The Pacific Northwest region is an area with a rich bounty of natural foods. And among the coastal communities that stretch from southern Oregon up into British Columbia, the abundance of fresh, delicious seafood can be found in myriad locations.
Every seaside town has crab shacks and fish ‘n’ chip shops, and fishermen’s wharves where you can buy the freshest of the day’s catch. And the larger port cities of Seattle, Portland, Vancouver and Victoria feature dockside markets and upscale restaurants, offering the finest of seafood gastronomy.
The area is a unique and eclectic fusion of native and immigrant cultures, cuisines and climate. And with so many influences, it can be a bit of challenge to actually define the flavor of Pacific Northwest cuisine.
Traditional and contemporary, with a blend of influences from home and abroad, a common thread that runs through the food fabric of the area is this: it’s fresh and simple, and features the rich abundance of the region.
Let’s have a look at how some of these influences have created today’s flavors of the northwest, and then we’ll sample some of its wonderful tastes with a few favorite recipes.
Natural Northwest Bounty
The cooking style of the Pacific Northwest is both traditional and modern, and it also carries a substantial Asian flavor. Salmon, Dungeness crab, spot prawns and a variety of clams are very much identified with the cuisine of the Pacific Northwest, and it also draws heavily on the strong First Nations presence in the region.
Indigenous peoples have long enjoyed the abundance of foods provided by the ocean and seashore, hunting and gathering along the varied geography of the area, with inlets, fjords and archipelagos cut into steep rock, and long stretches of sandy beaches that give way to both marshy dunes and the coastal mountains.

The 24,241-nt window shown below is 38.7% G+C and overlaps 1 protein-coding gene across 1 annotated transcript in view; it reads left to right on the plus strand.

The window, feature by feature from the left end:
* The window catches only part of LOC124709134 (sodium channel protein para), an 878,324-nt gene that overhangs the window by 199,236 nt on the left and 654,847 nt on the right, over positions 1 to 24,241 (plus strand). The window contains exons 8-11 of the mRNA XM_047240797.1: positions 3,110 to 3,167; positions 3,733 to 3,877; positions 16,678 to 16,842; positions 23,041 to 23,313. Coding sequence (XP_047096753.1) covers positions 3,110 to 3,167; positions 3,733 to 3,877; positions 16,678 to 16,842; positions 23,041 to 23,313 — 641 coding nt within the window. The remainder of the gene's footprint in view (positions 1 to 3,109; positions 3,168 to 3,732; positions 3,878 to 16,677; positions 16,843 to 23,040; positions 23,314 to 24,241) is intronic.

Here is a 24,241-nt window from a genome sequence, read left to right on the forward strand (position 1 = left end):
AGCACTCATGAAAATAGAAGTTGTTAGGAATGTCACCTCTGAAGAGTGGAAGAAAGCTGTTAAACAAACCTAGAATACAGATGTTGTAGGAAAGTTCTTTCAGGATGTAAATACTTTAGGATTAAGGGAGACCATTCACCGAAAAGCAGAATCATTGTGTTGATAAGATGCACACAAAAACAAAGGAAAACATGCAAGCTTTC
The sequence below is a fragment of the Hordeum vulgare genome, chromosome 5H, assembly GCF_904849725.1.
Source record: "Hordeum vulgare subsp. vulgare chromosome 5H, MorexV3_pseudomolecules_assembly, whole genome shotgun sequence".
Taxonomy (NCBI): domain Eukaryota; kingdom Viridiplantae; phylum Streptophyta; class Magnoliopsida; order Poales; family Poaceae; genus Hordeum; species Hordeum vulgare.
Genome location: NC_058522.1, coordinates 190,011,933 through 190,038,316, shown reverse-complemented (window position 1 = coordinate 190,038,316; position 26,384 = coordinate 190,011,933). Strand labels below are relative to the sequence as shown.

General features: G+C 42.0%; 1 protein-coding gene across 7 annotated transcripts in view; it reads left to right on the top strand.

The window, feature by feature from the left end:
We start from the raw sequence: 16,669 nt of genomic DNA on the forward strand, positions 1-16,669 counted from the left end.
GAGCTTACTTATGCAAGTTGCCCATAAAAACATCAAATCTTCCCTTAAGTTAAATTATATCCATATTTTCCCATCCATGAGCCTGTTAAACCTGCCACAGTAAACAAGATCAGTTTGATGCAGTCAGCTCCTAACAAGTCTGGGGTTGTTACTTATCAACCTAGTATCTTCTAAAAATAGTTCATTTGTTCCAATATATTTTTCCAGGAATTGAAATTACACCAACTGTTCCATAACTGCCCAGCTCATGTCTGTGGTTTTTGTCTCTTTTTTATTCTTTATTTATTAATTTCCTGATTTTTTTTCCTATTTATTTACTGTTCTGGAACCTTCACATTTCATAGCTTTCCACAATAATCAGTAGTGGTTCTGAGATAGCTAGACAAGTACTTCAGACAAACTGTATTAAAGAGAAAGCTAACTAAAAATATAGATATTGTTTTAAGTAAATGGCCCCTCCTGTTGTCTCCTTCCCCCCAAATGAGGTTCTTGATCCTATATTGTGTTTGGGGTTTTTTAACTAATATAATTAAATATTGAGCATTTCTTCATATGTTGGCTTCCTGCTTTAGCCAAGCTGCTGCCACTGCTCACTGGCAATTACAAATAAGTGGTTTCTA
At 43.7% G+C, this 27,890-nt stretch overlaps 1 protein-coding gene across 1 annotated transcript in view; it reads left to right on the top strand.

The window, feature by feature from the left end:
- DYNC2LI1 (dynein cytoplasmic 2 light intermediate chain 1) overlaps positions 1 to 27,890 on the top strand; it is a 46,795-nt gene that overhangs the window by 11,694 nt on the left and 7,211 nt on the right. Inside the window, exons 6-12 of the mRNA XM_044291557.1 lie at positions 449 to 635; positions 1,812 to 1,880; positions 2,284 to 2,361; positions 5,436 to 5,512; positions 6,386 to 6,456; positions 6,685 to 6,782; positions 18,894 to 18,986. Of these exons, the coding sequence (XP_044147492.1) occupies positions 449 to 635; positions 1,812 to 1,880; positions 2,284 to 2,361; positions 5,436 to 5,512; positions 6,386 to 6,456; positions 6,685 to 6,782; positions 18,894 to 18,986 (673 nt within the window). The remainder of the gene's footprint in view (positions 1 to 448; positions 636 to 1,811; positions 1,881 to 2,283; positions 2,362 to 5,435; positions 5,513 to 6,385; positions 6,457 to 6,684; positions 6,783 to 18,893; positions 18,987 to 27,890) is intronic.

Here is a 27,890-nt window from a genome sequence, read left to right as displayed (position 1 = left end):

Vast quantities of seaweed, fish and shellfish were available everywhere, and whales were hunted in some areas.
The most important food source by far was the Pacific salmon runs, which arrived in annual migrations and provided ample supplies of fresh and dried food year round.
The native people gathered additional nutrition from the ocean in the form of seaweeds and sea vegetables, particularly red laver, giant kelp, and flowering marine eelgrass. Some of these greens were eaten raw, while others were dried and packed into cakes to be reconstituted with slow cooking methods.
European colonial interests began sending expeditions to explore the west coast, beginning in the early 1500s when Spanish seafarers reached the Isthmus of Panama. This was followed throughout the 16th and 17th centuries by more Spanish exploration up the coast, as well as English expeditions. By the mid 1700s, Russian fur trappers and explores were establishing settlements in Alaska.
By 1870, the first American transcontinental railway reached the Pacific Ocean in San Francisco, and by 1885 a similar transcontinental rail line linked eastern Canada to the Pacific at Port Moody, an outlying area of Vancouver.